-d microsoft/mssql-server-linux:2017-latest

Congratulations! From here, you have now a SQL Server you could use.

You could now for example connect inside your container to run SQL queries like CREATE DATABASE, CREATE TABLE, INSERT INTO, etc. by running this command:
docker exec \
  -it <container-name> \
  /opt/mssql-tools/bin/sqlcmd \
  -S localhost \
  -U sa \
  -P <password>

With the following command, if you have the sqlcmd tool installed and have a public IP address on your Docker host, you could connect from outside the container:
sqlcmd \
  -S <ip-address>,1433 \
  -U SA \
  -P <password>

Furthermore, you could follow this example to make a custom Dockerfile (without the NodeJS app parts) to be able to run SQL scripts to create your database/tables, import data from a csv file, etc.

Make sure you check out these 2 resources below to see what you could do more with your SQL Server Linux running on Docker:
One important remark you will notice with the second resource is the "data persistence" part. Indeed, if your container is updated/deleted you will loose your data. For that you need to persist them on a Volume, you need to map a folder of your Docker host while executing the docker run command: -v <host directory>:/var/opt/mssql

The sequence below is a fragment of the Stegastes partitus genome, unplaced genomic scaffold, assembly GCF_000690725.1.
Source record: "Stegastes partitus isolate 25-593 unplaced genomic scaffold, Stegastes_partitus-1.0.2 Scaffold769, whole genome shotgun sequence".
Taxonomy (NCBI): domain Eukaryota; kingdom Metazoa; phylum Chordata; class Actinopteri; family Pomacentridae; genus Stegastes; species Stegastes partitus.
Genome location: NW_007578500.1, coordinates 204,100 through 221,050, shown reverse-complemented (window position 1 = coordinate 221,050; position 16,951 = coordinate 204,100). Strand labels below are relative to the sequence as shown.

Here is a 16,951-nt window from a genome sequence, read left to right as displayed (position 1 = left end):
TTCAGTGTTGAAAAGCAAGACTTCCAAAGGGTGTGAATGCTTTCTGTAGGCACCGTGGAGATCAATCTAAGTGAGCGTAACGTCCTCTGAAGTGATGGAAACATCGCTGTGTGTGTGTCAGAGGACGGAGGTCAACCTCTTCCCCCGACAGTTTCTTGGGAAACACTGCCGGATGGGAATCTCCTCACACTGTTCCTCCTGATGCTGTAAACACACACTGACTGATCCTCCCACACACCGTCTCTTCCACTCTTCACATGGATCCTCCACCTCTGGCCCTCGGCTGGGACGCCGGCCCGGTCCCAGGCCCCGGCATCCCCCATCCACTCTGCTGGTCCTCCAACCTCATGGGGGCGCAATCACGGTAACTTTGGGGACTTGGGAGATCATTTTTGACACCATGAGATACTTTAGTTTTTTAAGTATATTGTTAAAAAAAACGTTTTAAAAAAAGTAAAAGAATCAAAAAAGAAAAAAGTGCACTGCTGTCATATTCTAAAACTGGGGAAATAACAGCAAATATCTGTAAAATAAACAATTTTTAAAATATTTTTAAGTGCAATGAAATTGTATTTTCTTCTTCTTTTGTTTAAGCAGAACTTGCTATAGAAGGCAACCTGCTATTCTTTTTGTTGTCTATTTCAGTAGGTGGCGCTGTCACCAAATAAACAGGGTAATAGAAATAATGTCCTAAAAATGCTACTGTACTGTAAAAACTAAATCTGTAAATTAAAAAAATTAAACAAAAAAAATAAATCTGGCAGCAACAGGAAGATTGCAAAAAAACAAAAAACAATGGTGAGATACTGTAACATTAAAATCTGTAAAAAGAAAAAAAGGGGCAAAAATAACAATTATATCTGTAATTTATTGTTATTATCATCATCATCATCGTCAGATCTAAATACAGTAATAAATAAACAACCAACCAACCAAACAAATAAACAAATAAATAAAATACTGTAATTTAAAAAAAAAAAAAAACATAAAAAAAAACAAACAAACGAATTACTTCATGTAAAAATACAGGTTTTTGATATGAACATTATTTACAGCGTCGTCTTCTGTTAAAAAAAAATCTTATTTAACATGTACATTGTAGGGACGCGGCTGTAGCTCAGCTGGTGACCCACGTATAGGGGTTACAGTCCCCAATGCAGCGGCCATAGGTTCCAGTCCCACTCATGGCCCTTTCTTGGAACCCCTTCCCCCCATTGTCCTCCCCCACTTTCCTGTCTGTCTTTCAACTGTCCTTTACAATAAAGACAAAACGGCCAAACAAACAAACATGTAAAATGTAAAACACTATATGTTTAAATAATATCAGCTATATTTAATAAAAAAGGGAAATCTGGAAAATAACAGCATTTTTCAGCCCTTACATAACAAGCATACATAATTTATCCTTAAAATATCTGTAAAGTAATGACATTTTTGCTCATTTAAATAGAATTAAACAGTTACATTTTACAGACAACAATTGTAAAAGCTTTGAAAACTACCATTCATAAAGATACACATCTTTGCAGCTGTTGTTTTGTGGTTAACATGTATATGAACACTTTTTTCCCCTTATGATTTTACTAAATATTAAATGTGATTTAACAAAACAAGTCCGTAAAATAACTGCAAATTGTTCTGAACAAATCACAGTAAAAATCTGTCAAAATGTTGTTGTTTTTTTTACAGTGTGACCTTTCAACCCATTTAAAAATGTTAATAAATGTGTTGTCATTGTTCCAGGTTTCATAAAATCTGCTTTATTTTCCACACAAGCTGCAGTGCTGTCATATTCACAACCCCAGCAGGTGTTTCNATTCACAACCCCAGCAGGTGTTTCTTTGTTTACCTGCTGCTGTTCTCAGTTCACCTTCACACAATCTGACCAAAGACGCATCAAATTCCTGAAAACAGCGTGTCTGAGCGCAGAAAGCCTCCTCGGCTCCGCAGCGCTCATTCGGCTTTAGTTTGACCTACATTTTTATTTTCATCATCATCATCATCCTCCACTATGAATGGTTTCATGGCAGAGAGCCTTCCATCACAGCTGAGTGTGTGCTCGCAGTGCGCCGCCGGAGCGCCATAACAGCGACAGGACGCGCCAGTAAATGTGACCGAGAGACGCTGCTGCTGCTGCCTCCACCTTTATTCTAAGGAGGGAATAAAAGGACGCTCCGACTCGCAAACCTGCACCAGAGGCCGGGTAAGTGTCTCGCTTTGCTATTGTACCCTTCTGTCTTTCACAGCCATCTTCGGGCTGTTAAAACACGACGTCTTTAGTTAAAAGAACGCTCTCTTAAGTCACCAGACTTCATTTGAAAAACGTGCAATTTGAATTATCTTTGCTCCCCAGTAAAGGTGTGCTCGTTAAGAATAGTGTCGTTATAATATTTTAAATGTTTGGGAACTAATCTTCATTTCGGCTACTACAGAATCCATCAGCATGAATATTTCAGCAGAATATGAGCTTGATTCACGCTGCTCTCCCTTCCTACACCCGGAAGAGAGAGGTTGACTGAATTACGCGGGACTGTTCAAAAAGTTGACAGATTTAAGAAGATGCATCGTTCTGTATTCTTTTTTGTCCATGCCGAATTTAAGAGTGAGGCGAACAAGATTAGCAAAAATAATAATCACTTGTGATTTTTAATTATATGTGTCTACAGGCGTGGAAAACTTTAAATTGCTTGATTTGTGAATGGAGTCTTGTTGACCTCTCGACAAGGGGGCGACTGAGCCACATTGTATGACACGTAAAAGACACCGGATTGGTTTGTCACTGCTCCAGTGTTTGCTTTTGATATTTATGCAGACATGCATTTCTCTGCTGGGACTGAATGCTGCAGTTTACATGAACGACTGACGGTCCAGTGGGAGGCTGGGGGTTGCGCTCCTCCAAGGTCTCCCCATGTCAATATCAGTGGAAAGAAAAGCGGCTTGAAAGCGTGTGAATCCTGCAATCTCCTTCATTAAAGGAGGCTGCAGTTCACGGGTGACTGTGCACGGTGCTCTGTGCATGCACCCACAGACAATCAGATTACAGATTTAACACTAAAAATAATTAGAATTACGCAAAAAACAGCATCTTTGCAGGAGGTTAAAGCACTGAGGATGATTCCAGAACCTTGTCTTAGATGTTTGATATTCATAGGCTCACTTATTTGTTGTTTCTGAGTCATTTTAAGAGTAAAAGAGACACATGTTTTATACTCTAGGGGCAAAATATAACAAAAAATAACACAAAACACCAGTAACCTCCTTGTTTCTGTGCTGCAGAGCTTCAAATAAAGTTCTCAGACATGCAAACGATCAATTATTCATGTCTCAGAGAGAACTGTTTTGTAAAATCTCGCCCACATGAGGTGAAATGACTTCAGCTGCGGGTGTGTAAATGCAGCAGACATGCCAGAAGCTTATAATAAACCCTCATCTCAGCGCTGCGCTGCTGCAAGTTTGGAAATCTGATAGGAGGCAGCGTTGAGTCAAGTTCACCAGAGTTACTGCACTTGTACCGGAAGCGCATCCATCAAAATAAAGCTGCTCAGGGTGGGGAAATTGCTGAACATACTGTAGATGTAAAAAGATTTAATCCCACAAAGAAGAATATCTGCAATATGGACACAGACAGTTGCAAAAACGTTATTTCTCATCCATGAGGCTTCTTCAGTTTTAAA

Let's now see how to host SQL Server on Azure Kubernetes Service (AKS)

On an existing AKS cluster we could simply run these two commands:
kubectl run <deployment-name> \
  --image microsoft/mssql-server-linux:2017-latest \
  --port 1433 \
  --env 'ACCEPT_EULA=Y' \
  --env 'SA_PASSWORD=<password>'

You could now connect into your container/pod to run from there SQL queries like we did with docker exec earlier but instead with kubectl exec.

We could expose this deployment via an internal IP address (only accessible from within the cluster, for example a web/api app):
kubectl expose deployment <deployment-name> \
  --port=1433 \
  --target-port=1433 \
  --type ClusterIP

For your information, we could also expose this deployment via a public IP address:
kubectl expose deployment <deployment-name> \
  --port=1433 \
  --target-port=1433 \
  --type LoadBalancer

And then connect via the sqlcmd tool like we did earlier.

You could find more details about configuring this with more advanced feature like Secrets, PersistentVolumes, etc. via Kubernetes deployment YAML file: Configure a SQL Server container in Kubernetes for high availability.